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Investigations identify the extent – and limitations – of Semlex’s political networks in Africa

The new offices for Semlex Côte d'Ivoire in the Cocody district of the commercial capital Abidjan
The new offices for Semlex Côte d’Ivoire in the Cocody district of the commercial capital Abidjan

Scrutiny of biometric credentials maker Semlex continues across the continent as various investigative journalism teams delve into the Belgian firm’s past and present dealings.

The most recent investigations center on Côte d’Ivoire where Semlex is alleged to have aided oil-for-arms deals during the country’s most recent civil war triggered by the 2010 election. The report emerges just days before Ivorians head to the polls for what could be another problematic presidential election. Meanwhile another team follows the money in Kenya to see who’s making profits from the high fees for driving licences manufactured by Semlex.

In September, the Organized Crime and Corruption Reporting Project (OCCRP) announced it was sifting through 160,000 leaked internal documents it claimed to have acquired from the Belgian biometrics firm. The organization launched the first in a series of reports on the firm called ‘Biometric Bribery: Inside Semlex’s Global Playbook’ where it outlined the areas of further investigation: ‘unexplained fees’ in Madagascar, and alleged corruption around oil deals in the Republic of Congo and Côte d’Ivoire.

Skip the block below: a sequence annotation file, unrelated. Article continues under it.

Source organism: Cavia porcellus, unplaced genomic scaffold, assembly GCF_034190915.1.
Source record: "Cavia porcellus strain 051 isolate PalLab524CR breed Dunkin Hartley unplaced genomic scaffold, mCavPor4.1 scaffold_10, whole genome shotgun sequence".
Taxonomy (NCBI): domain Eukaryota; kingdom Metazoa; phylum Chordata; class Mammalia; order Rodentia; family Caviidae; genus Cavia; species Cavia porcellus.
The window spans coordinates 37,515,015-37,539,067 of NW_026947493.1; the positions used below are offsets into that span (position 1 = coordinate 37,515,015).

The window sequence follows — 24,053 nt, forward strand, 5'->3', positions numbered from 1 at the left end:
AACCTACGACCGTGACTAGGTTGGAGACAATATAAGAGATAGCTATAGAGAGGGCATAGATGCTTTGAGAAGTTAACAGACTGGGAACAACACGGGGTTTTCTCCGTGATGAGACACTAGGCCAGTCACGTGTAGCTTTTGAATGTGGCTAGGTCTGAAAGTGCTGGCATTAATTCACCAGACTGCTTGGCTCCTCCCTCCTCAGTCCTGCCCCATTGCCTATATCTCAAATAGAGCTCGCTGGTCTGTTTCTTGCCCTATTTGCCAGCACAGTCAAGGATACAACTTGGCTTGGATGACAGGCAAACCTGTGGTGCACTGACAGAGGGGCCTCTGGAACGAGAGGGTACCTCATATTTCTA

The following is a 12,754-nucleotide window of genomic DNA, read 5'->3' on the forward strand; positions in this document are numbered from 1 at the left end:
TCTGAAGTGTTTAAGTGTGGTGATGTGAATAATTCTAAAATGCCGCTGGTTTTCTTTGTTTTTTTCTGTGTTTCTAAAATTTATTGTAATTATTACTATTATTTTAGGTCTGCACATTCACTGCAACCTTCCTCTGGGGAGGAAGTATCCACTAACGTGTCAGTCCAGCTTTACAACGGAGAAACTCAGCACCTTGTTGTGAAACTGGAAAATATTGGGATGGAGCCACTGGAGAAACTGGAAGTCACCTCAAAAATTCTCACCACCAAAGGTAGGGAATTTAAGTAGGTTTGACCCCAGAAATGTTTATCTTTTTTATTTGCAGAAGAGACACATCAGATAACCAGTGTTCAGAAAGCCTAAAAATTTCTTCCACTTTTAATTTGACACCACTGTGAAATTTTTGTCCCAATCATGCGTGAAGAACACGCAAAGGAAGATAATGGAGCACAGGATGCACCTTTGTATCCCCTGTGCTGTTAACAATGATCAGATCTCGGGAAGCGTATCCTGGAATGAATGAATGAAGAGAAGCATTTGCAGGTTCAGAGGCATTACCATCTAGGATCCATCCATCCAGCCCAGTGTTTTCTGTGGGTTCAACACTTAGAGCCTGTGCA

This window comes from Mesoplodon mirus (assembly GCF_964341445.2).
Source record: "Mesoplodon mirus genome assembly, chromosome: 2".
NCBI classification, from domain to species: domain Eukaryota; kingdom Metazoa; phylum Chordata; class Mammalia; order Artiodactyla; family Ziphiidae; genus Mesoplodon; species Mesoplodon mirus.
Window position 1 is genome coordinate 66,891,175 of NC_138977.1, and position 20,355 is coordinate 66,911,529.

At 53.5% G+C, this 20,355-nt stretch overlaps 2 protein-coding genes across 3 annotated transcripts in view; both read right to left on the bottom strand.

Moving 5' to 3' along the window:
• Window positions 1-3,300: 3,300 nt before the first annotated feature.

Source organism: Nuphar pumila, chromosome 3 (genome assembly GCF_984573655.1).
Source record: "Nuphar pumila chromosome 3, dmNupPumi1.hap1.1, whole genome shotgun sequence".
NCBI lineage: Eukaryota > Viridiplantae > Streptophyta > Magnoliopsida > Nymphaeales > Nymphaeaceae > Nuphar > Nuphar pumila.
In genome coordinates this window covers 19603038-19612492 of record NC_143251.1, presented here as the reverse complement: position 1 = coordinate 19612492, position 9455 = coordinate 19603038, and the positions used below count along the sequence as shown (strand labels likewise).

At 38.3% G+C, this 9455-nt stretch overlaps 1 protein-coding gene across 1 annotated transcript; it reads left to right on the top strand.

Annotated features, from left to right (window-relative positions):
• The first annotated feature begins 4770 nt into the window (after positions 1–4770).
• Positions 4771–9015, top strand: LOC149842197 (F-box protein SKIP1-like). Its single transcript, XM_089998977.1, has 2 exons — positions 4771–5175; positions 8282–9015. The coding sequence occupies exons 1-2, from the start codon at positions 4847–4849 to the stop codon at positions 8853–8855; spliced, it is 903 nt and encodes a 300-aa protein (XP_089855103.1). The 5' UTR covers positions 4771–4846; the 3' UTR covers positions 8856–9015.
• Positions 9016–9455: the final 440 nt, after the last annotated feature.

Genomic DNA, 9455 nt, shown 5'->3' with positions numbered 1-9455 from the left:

The work follows investigations by Reuters in the DR Congo which detail raids on the company HQ in Belgium.

Côte d’Ivoire

How Semlex and Gunvor Armed the Ivorian Civil War’ is the OCCRP’s latest release, by a team including writers from Jeune Afrique and Belgium’s Medor.

Unlike other allegations levelled against Semlex in Africa, this one has nothing to do with the firm’s biometrics services. This time, Semlex is using its connections in the country for facilitating oil purchases, a service not mentioned in its corporate communications. And the investigators believe the oil deals were in part in exchange for arms to help keep Laurent Gbagbo in power.

The 2011 post-electoral conflict began for real following Laurent Gbagbo’s refusal to step down after Alassane Ouattara won the November 2010 presidential election. Gbagbo needed weapons and munitions to fight in what was quickly descending into armed conflict and so turned again to Semlex and oil trader Gunvor. The report states that these companies had done an oil deal with Gbagbo to help fund his election campaign.

The investigation also finds that Semlex Côte d’Ivoire had worked with Gunvor on oil deals for at least two years by this point: “Gunvor had been working with Semlex in Ivory Coast since at least March 2008, when it signed a one-year agreement with its local branch. In Semlex, Gunvor found a useful fixer with a wide array of political contacts across Africa, where it was expanding at the time, while Semlex was rewarded handsomely for setting up Gunvor’s oil deals.”